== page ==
When finally the newspaper caught up, they changed their tact rather quickly and instead claimed sightings of Tom Collins moving throughout America.

Two years later, Jerry Thomas included a new drink named after the hoax. By 1878, the Tom Collins was being served in the bar rooms everywhere, establishing itself as an international icon. In 1891, gum syrup, was replaced in the recipe by sugar as well as the use of Old Tom gin, a lightly sweetened gin popular in 18th-century England. The Tom Collins became the cocktail of the hour.

Whilst this hoax does undeniably make a great tale, this might not have been its original start-up in life. David Wondrich gives another alternative suggesting that the Tom Collins was actually a John Collins in its former being. John Collins was headwaiter at Limmer’s Hotel, Conduit Street, London during the 1870s and 80s when his name got attached to this gin concoction.

Limmer’s was not just your standard ordinary hotel but a place of real excitement attracting athletes since the start of the 19th Century, from all over with their enticing drinks, funky tunes and buzzing atmosphere. Soon they found themselves at the centre of some great controversy when their gin punch, which they had become rather famous for, was related to the Tom Collins cocktail. Sir Morell Mackenzie, the British physician, linked Limmer’s Bartender John Collins to the Tom Collins and suggested that the name had changed due to the use of Old Tom gin in Collin’s gin punch.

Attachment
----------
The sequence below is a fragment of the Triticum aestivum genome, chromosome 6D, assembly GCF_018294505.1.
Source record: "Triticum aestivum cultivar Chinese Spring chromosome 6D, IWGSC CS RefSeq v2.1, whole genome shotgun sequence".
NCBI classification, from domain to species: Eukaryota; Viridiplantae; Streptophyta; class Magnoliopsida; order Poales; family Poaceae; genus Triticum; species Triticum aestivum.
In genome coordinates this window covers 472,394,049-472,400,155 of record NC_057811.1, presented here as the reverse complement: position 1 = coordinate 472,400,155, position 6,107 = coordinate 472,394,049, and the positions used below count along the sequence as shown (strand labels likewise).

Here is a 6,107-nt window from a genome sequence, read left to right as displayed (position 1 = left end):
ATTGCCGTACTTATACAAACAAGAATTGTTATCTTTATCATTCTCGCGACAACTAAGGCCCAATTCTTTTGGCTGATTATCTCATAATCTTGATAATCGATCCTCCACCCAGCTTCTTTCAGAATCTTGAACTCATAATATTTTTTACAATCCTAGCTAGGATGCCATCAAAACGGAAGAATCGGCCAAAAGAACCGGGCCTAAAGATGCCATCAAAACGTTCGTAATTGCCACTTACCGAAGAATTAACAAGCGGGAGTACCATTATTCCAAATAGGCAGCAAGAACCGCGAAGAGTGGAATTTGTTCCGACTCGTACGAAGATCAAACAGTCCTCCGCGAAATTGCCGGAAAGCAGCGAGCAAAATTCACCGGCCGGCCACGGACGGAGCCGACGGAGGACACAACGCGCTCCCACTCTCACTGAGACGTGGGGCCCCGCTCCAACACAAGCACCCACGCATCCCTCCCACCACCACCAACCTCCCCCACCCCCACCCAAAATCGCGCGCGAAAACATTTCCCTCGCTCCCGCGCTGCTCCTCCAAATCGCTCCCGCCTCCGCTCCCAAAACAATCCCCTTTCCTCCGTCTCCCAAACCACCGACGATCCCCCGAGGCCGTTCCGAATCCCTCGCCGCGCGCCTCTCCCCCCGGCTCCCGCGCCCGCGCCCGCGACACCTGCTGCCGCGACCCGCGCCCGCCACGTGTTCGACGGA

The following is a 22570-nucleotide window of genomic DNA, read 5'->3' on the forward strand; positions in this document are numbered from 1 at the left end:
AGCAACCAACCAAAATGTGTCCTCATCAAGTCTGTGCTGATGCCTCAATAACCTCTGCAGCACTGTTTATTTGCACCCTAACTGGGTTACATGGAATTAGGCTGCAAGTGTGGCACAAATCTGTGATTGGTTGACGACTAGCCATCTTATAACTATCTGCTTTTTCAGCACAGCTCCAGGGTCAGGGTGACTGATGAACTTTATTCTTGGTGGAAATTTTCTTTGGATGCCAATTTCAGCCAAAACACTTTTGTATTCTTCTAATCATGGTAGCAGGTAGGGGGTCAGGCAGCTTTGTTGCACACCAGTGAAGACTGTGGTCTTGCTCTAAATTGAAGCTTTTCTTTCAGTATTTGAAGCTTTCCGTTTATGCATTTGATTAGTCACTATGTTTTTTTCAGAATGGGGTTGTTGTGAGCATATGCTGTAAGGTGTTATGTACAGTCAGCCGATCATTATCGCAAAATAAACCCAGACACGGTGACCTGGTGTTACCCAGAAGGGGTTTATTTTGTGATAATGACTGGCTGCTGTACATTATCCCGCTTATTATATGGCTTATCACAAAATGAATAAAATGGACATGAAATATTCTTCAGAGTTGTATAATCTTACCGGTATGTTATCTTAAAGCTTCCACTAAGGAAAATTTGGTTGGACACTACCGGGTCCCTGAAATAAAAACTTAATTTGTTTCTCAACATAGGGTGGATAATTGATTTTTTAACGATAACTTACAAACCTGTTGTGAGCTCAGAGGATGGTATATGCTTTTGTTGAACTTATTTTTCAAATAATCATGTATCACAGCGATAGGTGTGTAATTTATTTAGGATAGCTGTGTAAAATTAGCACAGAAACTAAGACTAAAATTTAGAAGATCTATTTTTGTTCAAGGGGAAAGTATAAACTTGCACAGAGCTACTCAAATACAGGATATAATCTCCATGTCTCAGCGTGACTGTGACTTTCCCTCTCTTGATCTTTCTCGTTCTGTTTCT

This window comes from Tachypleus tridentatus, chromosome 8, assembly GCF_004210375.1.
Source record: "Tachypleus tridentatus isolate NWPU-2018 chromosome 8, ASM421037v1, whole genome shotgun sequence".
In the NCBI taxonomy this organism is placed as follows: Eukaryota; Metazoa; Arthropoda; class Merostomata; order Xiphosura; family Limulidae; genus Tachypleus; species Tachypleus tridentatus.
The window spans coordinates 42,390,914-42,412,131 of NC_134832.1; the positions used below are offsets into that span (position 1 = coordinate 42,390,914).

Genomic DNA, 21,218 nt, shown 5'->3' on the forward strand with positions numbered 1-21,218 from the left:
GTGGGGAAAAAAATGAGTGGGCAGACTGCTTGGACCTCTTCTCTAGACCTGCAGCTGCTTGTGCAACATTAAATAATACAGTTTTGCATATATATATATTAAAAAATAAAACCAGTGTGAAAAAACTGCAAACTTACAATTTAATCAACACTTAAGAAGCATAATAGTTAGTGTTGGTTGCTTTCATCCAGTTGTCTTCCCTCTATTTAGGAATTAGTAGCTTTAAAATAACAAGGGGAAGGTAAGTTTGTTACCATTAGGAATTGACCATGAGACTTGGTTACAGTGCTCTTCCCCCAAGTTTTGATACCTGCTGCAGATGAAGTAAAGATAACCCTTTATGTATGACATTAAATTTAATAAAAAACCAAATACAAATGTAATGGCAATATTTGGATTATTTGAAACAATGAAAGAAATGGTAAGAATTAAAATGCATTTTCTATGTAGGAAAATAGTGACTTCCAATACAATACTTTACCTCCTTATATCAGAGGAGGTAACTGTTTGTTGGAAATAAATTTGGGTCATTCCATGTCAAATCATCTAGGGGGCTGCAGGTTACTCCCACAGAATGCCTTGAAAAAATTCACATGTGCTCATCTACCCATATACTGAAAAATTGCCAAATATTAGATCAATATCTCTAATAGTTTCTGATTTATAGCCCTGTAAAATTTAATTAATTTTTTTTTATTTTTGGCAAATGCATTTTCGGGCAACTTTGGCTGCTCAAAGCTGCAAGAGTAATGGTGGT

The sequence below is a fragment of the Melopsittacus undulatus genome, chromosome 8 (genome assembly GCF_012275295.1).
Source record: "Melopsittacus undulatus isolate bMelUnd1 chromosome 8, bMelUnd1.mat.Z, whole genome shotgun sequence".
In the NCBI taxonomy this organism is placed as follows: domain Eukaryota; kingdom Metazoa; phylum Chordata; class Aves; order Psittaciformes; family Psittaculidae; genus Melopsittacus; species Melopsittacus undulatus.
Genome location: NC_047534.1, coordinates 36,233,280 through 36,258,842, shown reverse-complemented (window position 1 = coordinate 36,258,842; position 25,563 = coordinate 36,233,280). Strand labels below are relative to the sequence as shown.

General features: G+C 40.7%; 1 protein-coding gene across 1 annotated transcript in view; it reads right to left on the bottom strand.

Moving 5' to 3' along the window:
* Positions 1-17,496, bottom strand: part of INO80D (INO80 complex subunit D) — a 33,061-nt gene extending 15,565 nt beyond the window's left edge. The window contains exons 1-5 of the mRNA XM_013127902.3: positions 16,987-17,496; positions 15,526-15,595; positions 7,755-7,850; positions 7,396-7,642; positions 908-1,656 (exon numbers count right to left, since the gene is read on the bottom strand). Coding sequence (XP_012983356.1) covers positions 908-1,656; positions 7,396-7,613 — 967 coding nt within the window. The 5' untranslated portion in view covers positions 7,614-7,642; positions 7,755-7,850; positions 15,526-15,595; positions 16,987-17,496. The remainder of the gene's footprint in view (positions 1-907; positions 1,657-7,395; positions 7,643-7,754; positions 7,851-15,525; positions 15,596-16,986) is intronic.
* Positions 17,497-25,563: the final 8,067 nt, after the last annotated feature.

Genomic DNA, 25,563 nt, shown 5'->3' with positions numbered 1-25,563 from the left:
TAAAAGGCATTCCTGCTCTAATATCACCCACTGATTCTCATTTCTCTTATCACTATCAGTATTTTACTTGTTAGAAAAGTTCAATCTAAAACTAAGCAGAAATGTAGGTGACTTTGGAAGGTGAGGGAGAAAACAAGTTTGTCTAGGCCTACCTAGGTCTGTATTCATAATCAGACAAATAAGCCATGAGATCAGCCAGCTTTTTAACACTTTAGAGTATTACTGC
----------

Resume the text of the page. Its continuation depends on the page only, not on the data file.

Even as they has been much conflict surrounding Mackenzie’s proposal, including the idea that he had misheard the rhyme in which he had related the Collin’s together, his theory still remains. The English Gin punch of earlier centuries might not be that far of a relation from the Tom Collins.

The Tom Collins does remain very similar to that of the Gin Fizz; the same combination of gin, lemon juice and sugar with soda is partnered together to make a refreshing and sweet drink. The Tom Collins usually would have had more lemon than the latter making it more of a gin lemonade than a gin soda. Different types of gin vary in their sweetness; a Gin Fizz usually being made with gin that’s a touch more bitter. Furthermore, Collins were a much more fashionable drink to be serving during the 19th Century than any type of Fizz was, perhaps preventing people from asking for a Gin Fizz with a dash more sugar and lemon.

Original Tom Collins Recipe:

Take 5 or 6 dashes of gum syrup (sugar syrup)

Juice of a small lemon

1 large wine-glass of gin

2 or 3 lumps of ice

As taken from ‘The Bartender’s Guide,’ Jerry Thomas. (1876)

Shake up well and strain into a large bar-glass. Fill up the glass with plain soda water and drink whilst it’s lively.

The type of gin used by Thomas was not specified in his 1876 book, but in our estimation, is likely to be Dutch genever rather than London Dry Gin since Jerry Thomas’ Gin Fizz (1862) called for Holland gin. Consider that Genever was imported into the United States at a ratio of approximately 6 liters to every 1 litre of English Dry Gin at that time – it makes for a strong case for that to be the likely candidate. To recreate the historic recipe we would recommend using Bols Genever or better still, an aged Oude Genever like Zuidam’s 3yr Genever.

 

Tom Collins
tom-collins